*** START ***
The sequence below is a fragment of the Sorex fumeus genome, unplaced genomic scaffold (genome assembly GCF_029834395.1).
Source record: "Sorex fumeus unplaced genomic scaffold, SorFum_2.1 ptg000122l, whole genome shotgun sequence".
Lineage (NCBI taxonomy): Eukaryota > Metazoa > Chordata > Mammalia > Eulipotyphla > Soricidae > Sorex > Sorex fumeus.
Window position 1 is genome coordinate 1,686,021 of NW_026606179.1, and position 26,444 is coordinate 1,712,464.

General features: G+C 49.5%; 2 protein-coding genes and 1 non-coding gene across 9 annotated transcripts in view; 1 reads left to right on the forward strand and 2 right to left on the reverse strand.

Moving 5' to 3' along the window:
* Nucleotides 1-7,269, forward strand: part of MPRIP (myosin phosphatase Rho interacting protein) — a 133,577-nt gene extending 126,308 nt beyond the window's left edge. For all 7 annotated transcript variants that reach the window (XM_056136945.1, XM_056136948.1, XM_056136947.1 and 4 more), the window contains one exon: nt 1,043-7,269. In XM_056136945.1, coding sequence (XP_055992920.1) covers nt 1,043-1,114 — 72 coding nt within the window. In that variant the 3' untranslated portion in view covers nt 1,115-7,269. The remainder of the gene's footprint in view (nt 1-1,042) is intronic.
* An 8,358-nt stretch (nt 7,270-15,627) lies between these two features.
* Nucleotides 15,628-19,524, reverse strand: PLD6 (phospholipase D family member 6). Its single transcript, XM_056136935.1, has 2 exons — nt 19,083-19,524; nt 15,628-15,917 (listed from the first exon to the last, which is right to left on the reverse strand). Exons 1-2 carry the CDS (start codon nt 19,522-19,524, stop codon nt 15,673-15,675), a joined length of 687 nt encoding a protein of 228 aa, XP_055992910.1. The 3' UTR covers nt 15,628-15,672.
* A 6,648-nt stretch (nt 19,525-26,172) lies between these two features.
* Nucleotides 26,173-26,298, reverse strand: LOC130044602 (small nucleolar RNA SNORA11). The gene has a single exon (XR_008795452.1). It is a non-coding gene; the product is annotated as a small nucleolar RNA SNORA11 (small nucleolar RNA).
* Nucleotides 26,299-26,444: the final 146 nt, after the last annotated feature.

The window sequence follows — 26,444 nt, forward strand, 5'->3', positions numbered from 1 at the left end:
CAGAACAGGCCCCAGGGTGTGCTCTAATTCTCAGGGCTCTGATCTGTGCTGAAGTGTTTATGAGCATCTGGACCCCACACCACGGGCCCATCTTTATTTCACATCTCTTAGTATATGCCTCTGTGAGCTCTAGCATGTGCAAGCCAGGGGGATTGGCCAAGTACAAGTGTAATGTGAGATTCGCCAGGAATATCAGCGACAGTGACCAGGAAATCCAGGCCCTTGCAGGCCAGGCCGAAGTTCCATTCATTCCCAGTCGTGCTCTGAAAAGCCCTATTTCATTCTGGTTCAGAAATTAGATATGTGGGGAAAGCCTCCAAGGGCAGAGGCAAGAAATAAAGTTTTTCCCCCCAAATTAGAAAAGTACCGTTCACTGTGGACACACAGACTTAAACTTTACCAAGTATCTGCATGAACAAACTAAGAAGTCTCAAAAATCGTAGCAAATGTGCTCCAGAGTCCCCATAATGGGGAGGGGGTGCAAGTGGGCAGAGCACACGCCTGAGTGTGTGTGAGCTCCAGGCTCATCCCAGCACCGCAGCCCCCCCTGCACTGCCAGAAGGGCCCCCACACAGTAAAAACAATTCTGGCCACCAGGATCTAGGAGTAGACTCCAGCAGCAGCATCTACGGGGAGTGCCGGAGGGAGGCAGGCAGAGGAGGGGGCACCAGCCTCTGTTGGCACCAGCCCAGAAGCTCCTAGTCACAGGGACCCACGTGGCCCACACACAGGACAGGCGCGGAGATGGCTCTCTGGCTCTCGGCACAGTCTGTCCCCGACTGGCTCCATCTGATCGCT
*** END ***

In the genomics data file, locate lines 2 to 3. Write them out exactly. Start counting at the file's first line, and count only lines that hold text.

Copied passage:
Source record: "Sorex fumeus unplaced genomic scaffold, SorFum_2.1 ptg000122l, whole genome shotgun sequence".
Lineage (NCBI taxonomy): Eukaryota > Metazoa > Chordata > Mammalia > Eulipotyphla > Soricidae > Sorex > Sorex fumeus.